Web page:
These are technical questions, which are not absolutely necessary to understand but would help “fine tune” things. The core of the problem lies with that damn USB dongle thingy they give you – I can see quite why its not working (hopeless antenna)!
I am not very familiar with the CDMA 900Mhz and 1800Mhz consumer hardware options avalible in the USA for internet connection, but I would imagine there are a whole bunch of competing products – from PCI MCIA types cards to conventional PCI cards, to external standalone cards ect ect ….. In any event, I think what you need here is to purchase whatever type of card is appropriate for your laptop or desktop (PCIMCIA if a laptop or PCI if a Desktop) – just ensure it has a coax socket onto which you can screw an external antenna, and you are not forced into using a built in aerial – then purchase an antenna separately.
The thing about the antenna, is if this is CDMA that is supposed to be able to run off a USB type dongle, you are not going to be needing to now use a 35dB type antenna. I would think, so long as you can see the tower from your property (can you?), or you know where it is in relation to your property (do you – and how far away is it?) any directional type antenna (which is going to have to be pointed to the tower) with around 12dB – 15dB is going to do the job fine. Mount it outside as high as you practically can (on an exsisting TV mast is fine), and run the coax cable down to your computer in doors.
Something else you need to check please – a minor tech detail in the USA which I am not familiar with in Europe: do CDMA internet antenna’s/connections run on 75ohm or 50ohm coax and coax plugs – when it comes to purchasing any coax plugs and coax cable make sure you purchase the appropriate type of cable and plugs (i.e. 50ohm or 75ohm) and also make sure the coax connectors you purchase are made specifically for the diameter of whatever type of coax cable you purchase, otherwise it becomes messy when putting it all together. If you can solder – get solder type connectors, otherwise get crimp types connectors and wrap up all external connectors good and tight with water resistant /sealing electrical tape. Just a couple drops of water in the coax cable, and the capillary action will suck right down the sleeve and really mess things up for you.
I live 80 miles from the local TV stations. Radio Shacks $120 antenna and a mast mounted preamp bring the digital stations in far better than the analog version of the same station.
There is a thread on this board about a 3.7 mile link. Poster put up a pair of Ubiquiti Bullet 2s, which are apparently network devices optimized for long links. I have not tried them yet, but will someday.
OK, a few updates...
I called the local Radio Shack today and they told me to automatically scan for the channels. When I went into the menu for this I found an option for Cable or Air. I changed this from Cable to Air, and now my grandma (who we're doing this for) is able to get digital channels just fine! So TV problem is solved, minus the irratation pixelation block thing I saw happen on I think it was 28.004. Local news and TV shows should be OK, we just have to find her a guide now.
So all DTV problems are currently considered solved. However I'm still open to antenna suggestions, if they exist, that work as a kind of all-in-one antenna and will pull in UHF for DTV and whatever kind of signals are typically used for wireless internet. I just want to know if such an antenna exists - maybe we could get more channels or something - mostly just curious.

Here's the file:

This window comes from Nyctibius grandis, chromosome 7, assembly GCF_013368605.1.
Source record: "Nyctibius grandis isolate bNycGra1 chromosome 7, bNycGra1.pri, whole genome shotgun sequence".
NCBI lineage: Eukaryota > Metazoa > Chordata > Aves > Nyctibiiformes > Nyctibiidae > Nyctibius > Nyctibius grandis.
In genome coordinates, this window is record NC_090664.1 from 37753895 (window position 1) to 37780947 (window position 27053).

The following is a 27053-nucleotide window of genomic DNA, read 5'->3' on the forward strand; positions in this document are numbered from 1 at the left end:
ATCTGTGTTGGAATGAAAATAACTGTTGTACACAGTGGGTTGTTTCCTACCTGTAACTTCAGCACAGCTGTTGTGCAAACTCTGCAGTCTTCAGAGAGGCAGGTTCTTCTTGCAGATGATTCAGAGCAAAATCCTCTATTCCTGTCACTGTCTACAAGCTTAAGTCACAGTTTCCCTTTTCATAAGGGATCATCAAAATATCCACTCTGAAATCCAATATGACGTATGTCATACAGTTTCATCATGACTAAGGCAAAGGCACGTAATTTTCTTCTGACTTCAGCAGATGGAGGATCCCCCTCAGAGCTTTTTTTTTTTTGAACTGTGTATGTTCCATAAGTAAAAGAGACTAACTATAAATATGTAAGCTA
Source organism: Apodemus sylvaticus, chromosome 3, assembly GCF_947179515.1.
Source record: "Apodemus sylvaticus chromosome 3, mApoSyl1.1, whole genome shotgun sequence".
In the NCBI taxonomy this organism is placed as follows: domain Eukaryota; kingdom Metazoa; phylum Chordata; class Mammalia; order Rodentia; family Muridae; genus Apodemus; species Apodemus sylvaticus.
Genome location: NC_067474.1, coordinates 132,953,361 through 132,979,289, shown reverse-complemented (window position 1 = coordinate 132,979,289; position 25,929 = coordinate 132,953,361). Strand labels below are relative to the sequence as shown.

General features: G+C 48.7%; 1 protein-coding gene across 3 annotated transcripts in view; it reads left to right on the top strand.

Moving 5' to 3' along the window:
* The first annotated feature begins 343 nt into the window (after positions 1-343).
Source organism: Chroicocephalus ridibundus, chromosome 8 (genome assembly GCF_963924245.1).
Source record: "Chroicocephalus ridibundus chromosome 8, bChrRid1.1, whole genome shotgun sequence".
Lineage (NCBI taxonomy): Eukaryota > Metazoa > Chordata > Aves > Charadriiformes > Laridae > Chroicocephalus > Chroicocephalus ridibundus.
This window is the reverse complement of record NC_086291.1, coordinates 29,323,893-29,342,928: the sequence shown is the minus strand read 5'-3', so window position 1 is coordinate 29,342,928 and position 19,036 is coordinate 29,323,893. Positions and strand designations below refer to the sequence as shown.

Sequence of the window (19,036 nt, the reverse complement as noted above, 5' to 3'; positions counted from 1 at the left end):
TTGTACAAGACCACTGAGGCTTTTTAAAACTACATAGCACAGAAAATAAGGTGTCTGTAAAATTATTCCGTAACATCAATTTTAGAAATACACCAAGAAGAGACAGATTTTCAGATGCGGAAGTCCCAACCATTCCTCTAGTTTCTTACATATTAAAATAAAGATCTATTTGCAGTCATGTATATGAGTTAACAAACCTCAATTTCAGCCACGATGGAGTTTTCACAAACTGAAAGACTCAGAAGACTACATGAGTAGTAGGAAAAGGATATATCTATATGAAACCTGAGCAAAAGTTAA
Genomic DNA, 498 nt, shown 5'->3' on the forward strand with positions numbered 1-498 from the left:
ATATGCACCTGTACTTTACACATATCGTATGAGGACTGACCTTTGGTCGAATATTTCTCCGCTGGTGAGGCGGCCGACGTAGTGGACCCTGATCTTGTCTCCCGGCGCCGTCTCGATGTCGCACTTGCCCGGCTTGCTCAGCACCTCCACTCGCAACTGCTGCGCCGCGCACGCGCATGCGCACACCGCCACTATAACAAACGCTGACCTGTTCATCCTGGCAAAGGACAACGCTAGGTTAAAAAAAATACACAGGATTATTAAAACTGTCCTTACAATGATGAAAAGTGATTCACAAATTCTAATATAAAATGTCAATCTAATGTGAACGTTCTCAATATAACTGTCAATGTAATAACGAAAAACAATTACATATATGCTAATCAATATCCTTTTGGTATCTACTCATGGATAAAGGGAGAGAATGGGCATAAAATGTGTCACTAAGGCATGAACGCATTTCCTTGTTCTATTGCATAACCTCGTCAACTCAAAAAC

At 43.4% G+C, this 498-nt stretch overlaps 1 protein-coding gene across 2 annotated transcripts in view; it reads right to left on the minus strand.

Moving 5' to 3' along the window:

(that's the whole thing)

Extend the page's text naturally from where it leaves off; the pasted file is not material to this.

Regarding Wireless Internet:
That same Radio Shack employee told me some guy bought what they thought was a $30.00 or $40.00 antenna, the kind you put on your car for your cell phone with a magnetic bottom. I guess he hooked up this and bought a $10.00 adapter for that little screw hole in the side of the USB modem and was able to double his bars from 2-4. I assume that this setup would also roughly double wireless internet strength, which is stil too little. My guess is that I need at least 20% - perhaps even 50%, so here are my current qurestions:
What exactly are the specs of that tiny screwhole in the side of a USB modem? I mean what in the heck is it? I assume other USB modems have it also, probably hidden under a plastic or rubber cover in the side of the unit.
What is the best indoor antenna to use with such a USB modem? Does one exist that has a cable which will screw right into that hole or is the USB modem using some kind of propriatary format requiring an adapter?
If I decided to forgoe the whole indoor antenna/adapter thing, and went with an external antenna on the house, and some device inside to broadcast the signal wirelessly to the laptop, which would have the USB modem plugged into it, so that I could use the laptop online anywhere in the house, what device do I need to do this? As I understand it I need an external antenna, and a _____. Please help me fill in that blank, antenna and device recommendations are welcome. Looking especially for an external antenna that could be portable, and moved from the house to a motorhome without damaging either.
Please understand I no longer have the USB modem from Cricket. I think it was a Star something or other. I'm hoping other USA wireless internet customers using a USB modem out in the boonies will lend me a hand here.
Maybe sometimes it pays to click on the banner advertising... Will this work with the USB modem?
If so, I just need some antenna recommendations.
Any thoughts on these?
Looking more and more like indoor setup is the way to go.
Thanks for all your help so far, and your continuing patience -
Last edited by Deathbliss; 01-31-2009 at 07:47 PM..